The intake and exhaust vents are in the back of the computer near the hinge on all Mac notebooks (except the new MBP with retina display, which has intake vents along the sides at the bottom). The iMac vent is a slot on the back near the top of the computer. Make sure the vents remain unblocked to allow your computer to perform at its best.

    Learn about the fans in your Mac
    Apple Portables: Operating temperature

    For Flash-related issues:
     
  3. snaky69 macrumors 603

    Joined:
    Mar 14, 2008
    #3
    There are 3 or 4 posts on this very same subject on the first page...

    Edit: these two , plus yours, makes 3.

    http://forums.macrumors.com/showthread.php?t=1493888
    http://forums.macrumors.com/showthread.php?t=1552435
     
  4. takeshi74 macrumors 601

    Joined:
    Feb 9, 2011
    #4
    Why would a Mac be exempt from the laws of physics?
     
  5. Ryan1524 macrumors 65816

    Ryan1524

    Joined:
    Apr 9, 2003
    Location:
    Canada GTA
    #5
    Macs often feel hotter because the housing is all metal. Consider it's feature; you know heat is being moved away from the CPU.
     
  6. sullen thread starter macrumors newbie

    Joined:
    Oct 5, 2010
    #6
    lol :D
    apple seems to defy and surpass the laws of everything else in their products, why not physics too!?

    Just dont recall the last one getting anywhere near as hot as this one is getting.
    I was also doing A LOT with that one... Lots of music production daily so constantly multitasking with multiple DAWs for hours and hours on end.
    While almost always downloading in the background, and it amazed me how cool that machine always ran, especially considering the heavy use it was seeing......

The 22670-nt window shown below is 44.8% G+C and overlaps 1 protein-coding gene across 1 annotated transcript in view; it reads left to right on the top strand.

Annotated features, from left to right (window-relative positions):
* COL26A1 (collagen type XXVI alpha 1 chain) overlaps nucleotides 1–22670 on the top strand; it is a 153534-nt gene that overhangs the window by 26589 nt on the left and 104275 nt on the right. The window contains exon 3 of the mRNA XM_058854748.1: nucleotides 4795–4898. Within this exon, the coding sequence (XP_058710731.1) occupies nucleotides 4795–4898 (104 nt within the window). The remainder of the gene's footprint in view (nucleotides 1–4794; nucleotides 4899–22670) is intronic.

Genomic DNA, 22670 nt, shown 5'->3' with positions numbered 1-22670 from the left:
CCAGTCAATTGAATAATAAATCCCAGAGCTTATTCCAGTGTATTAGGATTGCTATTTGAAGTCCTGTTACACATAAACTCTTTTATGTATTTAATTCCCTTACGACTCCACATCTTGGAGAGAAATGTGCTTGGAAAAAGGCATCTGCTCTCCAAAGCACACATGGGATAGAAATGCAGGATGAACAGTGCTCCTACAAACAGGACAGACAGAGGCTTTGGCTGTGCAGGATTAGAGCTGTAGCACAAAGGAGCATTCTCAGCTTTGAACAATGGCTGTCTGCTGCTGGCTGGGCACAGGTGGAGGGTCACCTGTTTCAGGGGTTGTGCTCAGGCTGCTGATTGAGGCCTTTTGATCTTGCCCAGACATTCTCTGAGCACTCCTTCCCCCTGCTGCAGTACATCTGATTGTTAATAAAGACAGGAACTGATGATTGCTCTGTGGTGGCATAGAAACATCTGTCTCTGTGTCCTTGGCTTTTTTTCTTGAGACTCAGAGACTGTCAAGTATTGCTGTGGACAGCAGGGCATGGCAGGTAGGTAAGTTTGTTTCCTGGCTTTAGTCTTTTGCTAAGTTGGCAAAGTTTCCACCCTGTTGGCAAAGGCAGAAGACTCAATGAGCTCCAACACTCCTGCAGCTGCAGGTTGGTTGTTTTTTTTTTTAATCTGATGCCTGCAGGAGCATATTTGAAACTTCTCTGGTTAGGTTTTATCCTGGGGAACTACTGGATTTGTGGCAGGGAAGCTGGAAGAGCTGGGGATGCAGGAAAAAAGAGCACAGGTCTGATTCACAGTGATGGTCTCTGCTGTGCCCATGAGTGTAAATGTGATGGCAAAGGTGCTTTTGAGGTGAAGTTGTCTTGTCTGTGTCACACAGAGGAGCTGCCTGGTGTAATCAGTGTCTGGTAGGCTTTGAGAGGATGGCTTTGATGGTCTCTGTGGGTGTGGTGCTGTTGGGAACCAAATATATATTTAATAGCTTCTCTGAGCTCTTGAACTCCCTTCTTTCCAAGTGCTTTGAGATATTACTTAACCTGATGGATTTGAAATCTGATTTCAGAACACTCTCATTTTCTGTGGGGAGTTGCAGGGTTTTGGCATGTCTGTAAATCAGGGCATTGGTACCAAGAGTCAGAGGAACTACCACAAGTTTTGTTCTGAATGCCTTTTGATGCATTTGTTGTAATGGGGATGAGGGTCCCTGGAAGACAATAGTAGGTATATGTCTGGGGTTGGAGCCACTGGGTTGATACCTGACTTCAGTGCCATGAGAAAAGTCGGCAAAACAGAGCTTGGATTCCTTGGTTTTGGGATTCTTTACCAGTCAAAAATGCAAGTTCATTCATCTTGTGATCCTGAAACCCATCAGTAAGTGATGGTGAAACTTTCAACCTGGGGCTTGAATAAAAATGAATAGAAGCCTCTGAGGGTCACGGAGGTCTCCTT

Thanx for the replys all!
    I had a bad feeling something was wrong with this, but i guess all is well, and otherwise it's working just as it should.
    It's still under an extended warranty so i wanted to get it sorted out if something was wrong.
     
  7. Toby Ziegler macrumors regular

    Toby Ziegler

    Joined:
    Mar 28, 2011
    Location:
    Gallifrey
    #7
    Still freaks me out every time it happens, especially when I'm running Windows. The geek side knows it's supposed to be that way, but the paranoid new computer owner in me can only think "holy *#&%, I could cook an egg on this thing."

    You get used it. Only be concerned if you see smoke or smell something burning.
     
  8. swerve147 macrumors 6502a

    swerve147

    Joined:
    Jan 12, 2013
    #8
    If you're truly concerned about temps in Windows 7 you can always lower the maximum processor state in power management. I have the same concerns so I set it to 95% max. My temps in Windows now max out in the mid 80s with a minimal hit in gaming performance

    It's a shame you can't do this in OS X. The only thing you can really do in ML is back down on your graphics settings or put a cap on the frame rate for each game (if the option is available to begin with).
     
  9. Toby Ziegler macrumors regular

    Toby Ziegler

    Joined:
    Mar 28, 2011
    Location:
    Gallifrey
    #9
    To be fair, my last computer wasn't exactly a graphics powerhouse by any means, so having a computer that's several times more powerful and enclosed in a fantastic heat conductor has taken some getting used to. I've never seen the GPU temp above 180F, so I'm not too concerned. I'll trust that the computer will shut down if it detects hardware damaging temperatures.